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Home » Like-Kind Exchanges » Converting a Rental to a Residence

Converting a Rental to a Residence

CONVERTING A RENTAL TO A RESIDENCE (#29)
“MANY TAXPAYERS CAN TAKE ADVANTAGE
OF TWO TAX CODE SECTIONS”

Some taxpayers take advantage of exchanges and the tax deferral available under IRC §1031 and later convert their former rental house to a principal residence to qualify for the tax exclusion available under IRC §121.

HOW LONG TO RENT THE §1031 PROPERTY?

Section 1031 of the tax code does not provide a defined ?holding period? for investment properties. The time period the property is held is only one factor the IRS may look at to determine the taxpayer?s intent to hold for investment. The IRS can examine all the other facts and circumstances that may or may not support the intent to hold for investment.

Some legal and tax advisors recommend that a taxpayer hold a §1031 exchange property for a minimum of at least twelve months. The reason for this is that a holding period of 12 or more months results in the taxpayer reflecting the property as an investment property in two tax filing years. Another perspective is holding the §1031 exchange property for at least two years. In one Private Letter Ruling (PLR 8429039), the IRS stated that a minimum holding period of two years was sufficient. Many legal and tax advisors who believe two years is a conservative holding period, provided no other significant factors to contradict the investment intent.

IRC §121 – PRINCIPAL RESIDENCE EXCLUSION

Exclusion of up to $250,000 of the capital gain on a principal residence for a single taxpayer and $500,000 for a married couple filing jointly. The taxpayer must own and use the home as a principal residence 2 of the 5 years prior to the sale.

HOUSING ASSISTANCE ACT OF 2008

As a result of the Housing Assistance Act of 2008, beginning January 1, 2009, the Section 121 exclusion must be allocated between the period the principal residence was used as an investment property and the period of time the residence was used as a principal residence. Any portion of the exclusion amount that is allocable to the period the property is not used as a principal residence is eliminated.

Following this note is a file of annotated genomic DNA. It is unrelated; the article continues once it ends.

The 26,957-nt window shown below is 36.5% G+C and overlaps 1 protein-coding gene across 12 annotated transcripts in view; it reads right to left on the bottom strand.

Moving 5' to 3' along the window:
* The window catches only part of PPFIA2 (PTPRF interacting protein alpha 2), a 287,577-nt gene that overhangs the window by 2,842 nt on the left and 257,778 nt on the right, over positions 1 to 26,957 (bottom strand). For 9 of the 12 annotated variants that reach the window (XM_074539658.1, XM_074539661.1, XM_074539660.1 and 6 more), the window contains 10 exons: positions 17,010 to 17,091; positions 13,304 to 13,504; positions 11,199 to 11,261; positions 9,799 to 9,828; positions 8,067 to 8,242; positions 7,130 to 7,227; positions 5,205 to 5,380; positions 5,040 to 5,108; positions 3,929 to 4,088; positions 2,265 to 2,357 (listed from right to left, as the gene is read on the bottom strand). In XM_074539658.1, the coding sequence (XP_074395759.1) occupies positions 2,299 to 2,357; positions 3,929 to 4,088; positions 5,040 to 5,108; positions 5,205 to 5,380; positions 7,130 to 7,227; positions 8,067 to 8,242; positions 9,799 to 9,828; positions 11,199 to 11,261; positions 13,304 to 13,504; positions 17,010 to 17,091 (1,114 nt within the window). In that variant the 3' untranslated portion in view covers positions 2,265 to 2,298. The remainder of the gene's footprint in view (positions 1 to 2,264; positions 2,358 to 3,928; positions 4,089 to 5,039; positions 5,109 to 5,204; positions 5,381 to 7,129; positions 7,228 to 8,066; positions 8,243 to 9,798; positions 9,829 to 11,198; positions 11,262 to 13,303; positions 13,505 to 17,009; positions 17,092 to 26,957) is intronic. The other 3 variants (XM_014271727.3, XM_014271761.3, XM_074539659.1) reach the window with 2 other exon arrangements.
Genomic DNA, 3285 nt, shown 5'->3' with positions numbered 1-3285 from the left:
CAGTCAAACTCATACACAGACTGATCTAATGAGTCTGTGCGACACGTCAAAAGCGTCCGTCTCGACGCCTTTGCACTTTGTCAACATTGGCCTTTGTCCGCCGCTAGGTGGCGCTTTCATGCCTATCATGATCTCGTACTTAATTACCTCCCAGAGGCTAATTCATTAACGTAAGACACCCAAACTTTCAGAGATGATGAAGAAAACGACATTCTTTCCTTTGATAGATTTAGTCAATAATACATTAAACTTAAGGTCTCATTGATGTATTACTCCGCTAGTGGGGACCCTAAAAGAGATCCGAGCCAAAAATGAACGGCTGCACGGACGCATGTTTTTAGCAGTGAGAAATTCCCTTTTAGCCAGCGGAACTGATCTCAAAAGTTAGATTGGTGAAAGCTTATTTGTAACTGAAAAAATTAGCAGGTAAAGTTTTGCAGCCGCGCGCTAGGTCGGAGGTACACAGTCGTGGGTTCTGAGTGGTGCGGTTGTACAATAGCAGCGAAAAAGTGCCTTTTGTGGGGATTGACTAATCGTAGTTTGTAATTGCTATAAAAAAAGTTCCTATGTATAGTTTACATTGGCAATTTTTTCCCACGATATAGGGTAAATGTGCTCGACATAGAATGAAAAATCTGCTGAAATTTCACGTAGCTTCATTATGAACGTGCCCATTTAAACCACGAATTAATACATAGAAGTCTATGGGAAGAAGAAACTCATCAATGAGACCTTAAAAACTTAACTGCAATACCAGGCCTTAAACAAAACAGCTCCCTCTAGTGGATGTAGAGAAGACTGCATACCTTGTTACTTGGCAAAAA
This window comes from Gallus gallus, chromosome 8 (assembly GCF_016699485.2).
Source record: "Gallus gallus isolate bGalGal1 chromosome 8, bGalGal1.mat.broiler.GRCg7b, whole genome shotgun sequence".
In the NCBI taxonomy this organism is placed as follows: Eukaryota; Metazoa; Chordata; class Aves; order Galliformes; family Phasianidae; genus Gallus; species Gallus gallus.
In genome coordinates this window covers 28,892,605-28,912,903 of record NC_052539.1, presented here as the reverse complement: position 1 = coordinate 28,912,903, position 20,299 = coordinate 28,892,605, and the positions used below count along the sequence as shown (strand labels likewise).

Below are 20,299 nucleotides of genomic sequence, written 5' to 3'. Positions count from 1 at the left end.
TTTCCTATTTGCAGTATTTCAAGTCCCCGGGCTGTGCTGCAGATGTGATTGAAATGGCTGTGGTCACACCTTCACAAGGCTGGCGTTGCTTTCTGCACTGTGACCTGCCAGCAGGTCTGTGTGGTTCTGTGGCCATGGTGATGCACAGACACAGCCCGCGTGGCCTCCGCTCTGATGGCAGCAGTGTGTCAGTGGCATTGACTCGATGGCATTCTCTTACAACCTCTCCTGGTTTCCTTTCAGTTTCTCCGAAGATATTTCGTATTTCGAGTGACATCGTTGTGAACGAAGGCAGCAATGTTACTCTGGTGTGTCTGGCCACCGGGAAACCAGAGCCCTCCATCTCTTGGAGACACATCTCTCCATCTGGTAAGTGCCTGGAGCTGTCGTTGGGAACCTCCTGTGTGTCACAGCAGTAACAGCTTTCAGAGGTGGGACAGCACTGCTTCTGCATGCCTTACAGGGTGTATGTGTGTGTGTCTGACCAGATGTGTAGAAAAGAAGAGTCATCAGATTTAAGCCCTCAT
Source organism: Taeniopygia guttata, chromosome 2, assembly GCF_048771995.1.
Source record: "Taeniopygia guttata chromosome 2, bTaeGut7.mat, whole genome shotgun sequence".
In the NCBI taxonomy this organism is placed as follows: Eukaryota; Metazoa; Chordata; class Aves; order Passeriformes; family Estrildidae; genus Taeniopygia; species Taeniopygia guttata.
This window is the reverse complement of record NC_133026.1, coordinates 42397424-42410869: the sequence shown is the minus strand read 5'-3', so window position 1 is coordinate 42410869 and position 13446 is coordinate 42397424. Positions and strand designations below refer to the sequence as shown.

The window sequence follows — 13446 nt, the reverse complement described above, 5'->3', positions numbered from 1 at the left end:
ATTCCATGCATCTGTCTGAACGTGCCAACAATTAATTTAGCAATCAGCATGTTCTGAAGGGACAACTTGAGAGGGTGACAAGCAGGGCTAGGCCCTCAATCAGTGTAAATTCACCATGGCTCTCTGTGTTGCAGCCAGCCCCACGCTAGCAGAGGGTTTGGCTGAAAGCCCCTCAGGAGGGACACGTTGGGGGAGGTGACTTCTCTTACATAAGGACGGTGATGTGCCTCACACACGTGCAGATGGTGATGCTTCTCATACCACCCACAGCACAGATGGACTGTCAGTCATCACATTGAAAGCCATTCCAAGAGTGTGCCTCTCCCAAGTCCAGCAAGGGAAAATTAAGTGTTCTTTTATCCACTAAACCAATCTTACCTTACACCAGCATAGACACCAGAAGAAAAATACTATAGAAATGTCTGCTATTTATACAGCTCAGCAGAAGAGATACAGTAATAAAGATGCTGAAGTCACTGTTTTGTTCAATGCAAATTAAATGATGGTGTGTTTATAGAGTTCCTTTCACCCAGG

In general, the allocation rules only apply to time periods prior to the conversion into a principal residence and not to time periods after the conversion out of principal residence use. Accordingly, if a single taxpayer converts a principal residence into a rental property and never moves back in, and otherwise meets the two out of five year relinquished under §121, the taxpayer is eligible for the full $250,000 exclusion when the rental property is sold. This rule only applies to non-qualified use periods within the 5 year lookback period of §121 after the last date the property was used as a principal residence. Therefore, if the taxpayer used the property as a principal residence in year one and year two, then rented the property for years three and four, and then used it as a principal residence in year five, the allocation rules would apply and only three-fifths (3 out of 5 years) of the gain would be eligible for the exclusion under §121. Every taxpayer is urged to seek the advice of a tax advisor to review their specific situation and application of the tax rules.